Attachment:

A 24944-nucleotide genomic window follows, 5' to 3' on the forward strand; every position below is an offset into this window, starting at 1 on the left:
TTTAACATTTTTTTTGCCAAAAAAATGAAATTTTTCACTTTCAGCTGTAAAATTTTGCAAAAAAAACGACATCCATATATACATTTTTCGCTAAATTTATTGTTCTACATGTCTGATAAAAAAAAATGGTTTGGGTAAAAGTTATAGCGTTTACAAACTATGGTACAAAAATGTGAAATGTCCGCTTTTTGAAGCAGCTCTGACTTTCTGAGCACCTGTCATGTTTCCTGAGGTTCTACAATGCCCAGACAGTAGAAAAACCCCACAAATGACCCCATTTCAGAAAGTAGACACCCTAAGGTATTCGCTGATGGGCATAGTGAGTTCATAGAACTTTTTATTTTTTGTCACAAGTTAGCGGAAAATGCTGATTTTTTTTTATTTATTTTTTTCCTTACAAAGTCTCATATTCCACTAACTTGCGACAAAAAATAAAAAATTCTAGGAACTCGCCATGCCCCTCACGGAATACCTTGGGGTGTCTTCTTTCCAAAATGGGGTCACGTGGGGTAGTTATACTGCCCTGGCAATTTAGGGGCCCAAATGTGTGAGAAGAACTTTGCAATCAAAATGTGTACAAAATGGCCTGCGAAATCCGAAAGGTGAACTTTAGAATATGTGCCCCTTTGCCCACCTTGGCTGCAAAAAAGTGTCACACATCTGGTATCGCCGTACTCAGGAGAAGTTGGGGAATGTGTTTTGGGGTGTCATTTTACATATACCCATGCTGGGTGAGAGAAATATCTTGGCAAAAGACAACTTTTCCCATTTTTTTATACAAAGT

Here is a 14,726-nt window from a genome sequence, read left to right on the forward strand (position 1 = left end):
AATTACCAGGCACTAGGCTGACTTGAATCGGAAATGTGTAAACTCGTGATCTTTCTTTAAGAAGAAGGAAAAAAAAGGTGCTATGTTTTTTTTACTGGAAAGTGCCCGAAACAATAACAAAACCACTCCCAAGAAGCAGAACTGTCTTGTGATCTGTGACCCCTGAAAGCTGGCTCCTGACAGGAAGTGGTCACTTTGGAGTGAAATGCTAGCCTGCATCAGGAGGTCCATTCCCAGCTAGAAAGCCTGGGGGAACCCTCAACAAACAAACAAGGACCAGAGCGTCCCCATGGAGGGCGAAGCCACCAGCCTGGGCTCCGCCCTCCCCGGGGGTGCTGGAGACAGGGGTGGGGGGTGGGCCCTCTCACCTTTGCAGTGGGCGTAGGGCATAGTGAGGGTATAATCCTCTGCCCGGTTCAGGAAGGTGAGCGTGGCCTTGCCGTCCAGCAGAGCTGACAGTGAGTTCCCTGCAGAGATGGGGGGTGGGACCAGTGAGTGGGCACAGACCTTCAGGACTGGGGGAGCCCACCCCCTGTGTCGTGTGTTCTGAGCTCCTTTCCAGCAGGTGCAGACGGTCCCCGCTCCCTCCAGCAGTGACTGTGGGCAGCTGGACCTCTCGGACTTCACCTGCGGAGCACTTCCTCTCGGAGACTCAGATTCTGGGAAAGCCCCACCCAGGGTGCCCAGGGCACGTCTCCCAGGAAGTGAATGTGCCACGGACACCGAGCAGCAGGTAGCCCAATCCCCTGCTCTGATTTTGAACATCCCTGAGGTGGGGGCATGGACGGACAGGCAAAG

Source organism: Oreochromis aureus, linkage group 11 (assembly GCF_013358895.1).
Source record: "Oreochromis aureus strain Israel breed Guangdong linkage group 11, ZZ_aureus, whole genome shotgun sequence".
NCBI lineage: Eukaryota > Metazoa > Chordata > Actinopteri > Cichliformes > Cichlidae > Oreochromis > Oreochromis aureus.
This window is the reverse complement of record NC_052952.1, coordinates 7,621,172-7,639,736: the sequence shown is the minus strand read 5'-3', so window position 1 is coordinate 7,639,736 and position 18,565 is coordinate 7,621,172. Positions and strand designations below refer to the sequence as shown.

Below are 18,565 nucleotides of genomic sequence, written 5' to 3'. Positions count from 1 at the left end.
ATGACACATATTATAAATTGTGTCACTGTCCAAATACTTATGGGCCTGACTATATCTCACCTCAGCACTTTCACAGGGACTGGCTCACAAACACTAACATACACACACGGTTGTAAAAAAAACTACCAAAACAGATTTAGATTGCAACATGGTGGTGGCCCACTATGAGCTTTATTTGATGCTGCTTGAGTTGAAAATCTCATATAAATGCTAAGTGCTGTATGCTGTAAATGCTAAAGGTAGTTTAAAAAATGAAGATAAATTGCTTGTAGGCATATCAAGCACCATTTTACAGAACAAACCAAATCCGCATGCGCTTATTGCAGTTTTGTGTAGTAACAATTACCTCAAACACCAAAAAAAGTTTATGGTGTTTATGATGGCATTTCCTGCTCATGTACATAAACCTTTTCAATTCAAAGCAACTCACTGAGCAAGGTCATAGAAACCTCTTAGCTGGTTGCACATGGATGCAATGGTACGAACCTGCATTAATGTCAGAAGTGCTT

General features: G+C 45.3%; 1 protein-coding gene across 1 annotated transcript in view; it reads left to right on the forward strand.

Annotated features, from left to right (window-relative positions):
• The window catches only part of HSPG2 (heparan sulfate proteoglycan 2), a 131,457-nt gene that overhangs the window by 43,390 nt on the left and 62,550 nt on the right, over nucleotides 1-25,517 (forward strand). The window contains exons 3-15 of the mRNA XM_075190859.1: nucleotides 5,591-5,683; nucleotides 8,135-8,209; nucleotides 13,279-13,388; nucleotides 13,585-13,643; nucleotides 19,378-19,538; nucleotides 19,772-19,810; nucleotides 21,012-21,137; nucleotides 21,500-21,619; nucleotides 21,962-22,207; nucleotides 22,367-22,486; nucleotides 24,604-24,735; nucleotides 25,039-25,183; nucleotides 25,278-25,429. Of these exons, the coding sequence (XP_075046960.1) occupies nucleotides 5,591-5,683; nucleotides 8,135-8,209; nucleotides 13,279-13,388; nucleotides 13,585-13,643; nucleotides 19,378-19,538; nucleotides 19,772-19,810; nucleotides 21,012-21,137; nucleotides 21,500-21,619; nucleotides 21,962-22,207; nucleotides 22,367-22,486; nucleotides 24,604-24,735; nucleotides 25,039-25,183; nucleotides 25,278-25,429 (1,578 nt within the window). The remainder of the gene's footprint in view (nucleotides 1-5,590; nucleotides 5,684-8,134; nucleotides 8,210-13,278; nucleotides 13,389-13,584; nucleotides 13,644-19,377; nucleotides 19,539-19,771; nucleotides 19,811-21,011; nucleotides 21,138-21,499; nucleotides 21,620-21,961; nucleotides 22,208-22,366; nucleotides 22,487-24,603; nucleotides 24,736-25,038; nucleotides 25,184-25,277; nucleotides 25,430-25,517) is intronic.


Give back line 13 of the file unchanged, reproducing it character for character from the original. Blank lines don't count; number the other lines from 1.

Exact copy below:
• The window catches only part of HSPG2 (heparan sulfate proteoglycan 2), a 131,457-nt gene that overhangs the window by 43,390 nt on the left and 62,550 nt on the right, over nucleotides 1-25,517 (forward strand). The window contains exons 3-15 of the mRNA XM_075190859.1: nucleotides 5,591-5,683; nucleotides 8,135-8,209; nucleotides 13,279-13,388; nucleotides 13,585-13,643; nucleotides 19,378-19,538; nucleotides 19,772-19,810; nucleotides 21,012-21,137; nucleotides 21,500-21,619; nucleotides 21,962-22,207; nucleotides 22,367-22,486; nucleotides 24,604-24,735; nucleotides 25,039-25,183; nucleotides 25,278-25,429. Of these exons, the coding sequence (XP_075046960.1) occupies nucleotides 5,591-5,683; nucleotides 8,135-8,209; nucleotides 13,279-13,388; nucleotides 13,585-13,643; nucleotides 19,378-19,538; nucleotides 19,772-19,810; nucleotides 21,012-21,137; nucleotides 21,500-21,619; nucleotides 21,962-22,207; nucleotides 22,367-22,486; nucleotides 24,604-24,735; nucleotides 25,039-25,183; nucleotides 25,278-25,429 (1,578 nt within the window). The remainder of the gene's footprint in view (nucleotides 1-5,590; nucleotides 5,684-8,134; nucleotides 8,210-13,278; nucleotides 13,389-13,584; nucleotides 13,644-19,377; nucleotides 19,539-19,771; nucleotides 19,811-21,011; nucleotides 21,138-21,499; nucleotides 21,620-21,961; nucleotides 22,208-22,366; nucleotides 22,487-24,603; nucleotides 24,736-25,038; nucleotides 25,184-25,277; nucleotides 25,430-25,517) is intronic.